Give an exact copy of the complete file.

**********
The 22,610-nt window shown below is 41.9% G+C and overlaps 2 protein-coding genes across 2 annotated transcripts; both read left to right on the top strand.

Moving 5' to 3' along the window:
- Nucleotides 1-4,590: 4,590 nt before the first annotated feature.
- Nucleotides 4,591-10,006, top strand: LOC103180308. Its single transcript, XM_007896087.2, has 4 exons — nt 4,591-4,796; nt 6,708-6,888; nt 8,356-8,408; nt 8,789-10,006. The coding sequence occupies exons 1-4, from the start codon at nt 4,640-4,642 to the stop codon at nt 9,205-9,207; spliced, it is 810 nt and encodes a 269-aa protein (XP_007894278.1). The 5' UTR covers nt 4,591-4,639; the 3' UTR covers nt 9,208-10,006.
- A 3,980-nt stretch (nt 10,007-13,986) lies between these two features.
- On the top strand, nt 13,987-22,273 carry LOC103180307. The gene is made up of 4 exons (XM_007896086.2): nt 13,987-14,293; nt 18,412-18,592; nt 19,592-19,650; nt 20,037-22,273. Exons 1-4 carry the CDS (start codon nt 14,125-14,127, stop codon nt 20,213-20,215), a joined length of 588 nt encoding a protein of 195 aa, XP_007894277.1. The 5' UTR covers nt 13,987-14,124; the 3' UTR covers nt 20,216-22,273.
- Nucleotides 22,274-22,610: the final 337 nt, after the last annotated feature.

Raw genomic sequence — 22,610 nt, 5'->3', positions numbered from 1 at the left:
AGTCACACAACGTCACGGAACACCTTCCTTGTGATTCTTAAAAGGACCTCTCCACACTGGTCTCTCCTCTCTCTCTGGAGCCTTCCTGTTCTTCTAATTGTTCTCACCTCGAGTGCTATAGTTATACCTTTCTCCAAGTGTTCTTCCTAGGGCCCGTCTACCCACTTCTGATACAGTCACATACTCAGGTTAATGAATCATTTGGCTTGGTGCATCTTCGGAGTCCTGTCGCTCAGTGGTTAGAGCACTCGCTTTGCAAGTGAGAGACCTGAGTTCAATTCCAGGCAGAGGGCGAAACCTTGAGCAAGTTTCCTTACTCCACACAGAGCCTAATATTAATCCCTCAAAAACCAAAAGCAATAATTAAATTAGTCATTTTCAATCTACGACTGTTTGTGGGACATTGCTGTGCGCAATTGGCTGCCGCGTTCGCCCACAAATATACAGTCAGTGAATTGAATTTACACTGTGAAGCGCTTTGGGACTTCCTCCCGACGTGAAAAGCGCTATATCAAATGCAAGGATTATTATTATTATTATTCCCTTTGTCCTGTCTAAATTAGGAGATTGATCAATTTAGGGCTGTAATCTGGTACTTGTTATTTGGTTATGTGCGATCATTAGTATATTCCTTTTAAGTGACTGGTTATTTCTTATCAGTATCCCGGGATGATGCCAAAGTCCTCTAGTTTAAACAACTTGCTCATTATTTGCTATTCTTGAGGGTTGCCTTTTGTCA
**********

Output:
The 22,610-nt window shown below is 41.9% G+C and overlaps 2 protein-coding genes across 2 annotated transcripts; both read left to right on the top strand.

Moving 5' to 3' along the window:
- Nucleotides 1-4,590: 4,590 nt before the first annotated feature.
- Nucleotides 4,591-10,006, top strand: LOC103180308. Its single transcript, XM_007896087.2, has 4 exons — nt 4,591-4,796; nt 6,708-6,888; nt 8,356-8,408; nt 8,789-10,006. The coding sequence occupies exons 1-4, from the start codon at nt 4,640-4,642 to the stop codon at nt 9,205-9,207; spliced, it is 810 nt and encodes a 269-aa protein (XP_007894278.1). The 5' UTR covers nt 4,591-4,639; the 3' UTR covers nt 9,208-10,006.
- A 3,980-nt stretch (nt 10,007-13,986) lies between these two features.
- On the top strand, nt 13,987-22,273 carry LOC103180307. The gene is made up of 4 exons (XM_007896086.2): nt 13,987-14,293; nt 18,412-18,592; nt 19,592-19,650; nt 20,037-22,273. Exons 1-4 carry the CDS (start codon nt 14,125-14,127, stop codon nt 20,213-20,215), a joined length of 588 nt encoding a protein of 195 aa, XP_007894277.1. The 5' UTR covers nt 13,987-14,124; the 3' UTR covers nt 20,216-22,273.
- Nucleotides 22,274-22,610: the final 337 nt, after the last annotated feature.

Raw genomic sequence — 22,610 nt, 5'->3', positions numbered from 1 at the left:
AGTCACACAACGTCACGGAACACCTTCCTTGTGATTCTTAAAAGGACCTCTCCACACTGGTCTCTCCTCTCTCTCTGGAGCCTTCCTGTTCTTCTAATTGTTCTCACCTCGAGTGCTATAGTTATACCTTTCTCCAAGTGTTCTTCCTAGGGCCCGTCTACCCACTTCTGATACAGTCACATACTCAGGTTAATGAATCATTTGGCTTGGTGCATCTTCGGAGTCCTGTCGCTCAGTGGTTAGAGCACTCGCTTTGCAAGTGAGAGACCTGAGTTCAATTCCAGGCAGAGGGCGAAACCTTGAGCAAGTTTCCTTACTCCACACAGAGCCTAATATTAATCCCTCAAAAACCAAAAGCAATAATTAAATTAGTCATTTTCAATCTACGACTGTTTGTGGGACATTGCTGTGCGCAATTGGCTGCCGCGTTCGCCCACAAATATACAGTCAGTGAATTGAATTTACACTGTGAAGCGCTTTGGGACTTCCTCCCGACGTGAAAAGCGCTATATCAAATGCAAGGATTATTATTATTATTATTCCCTTTGTCCTGTCTAAATTAGGAGATTGATCAATTTAGGGCTGTAATCTGGTACTTGTTATTTGGTTATGTGCGATCATTAGTATATTCCTTTTAAGTGACTGGTTATTTCTTATCAGTATCCCGGGATGATGCCAAAGTCCTCTAGTTTAAACAACTTGCTCATTATTTGCTATTCTTGAGGGTTGCCTTTTGTCA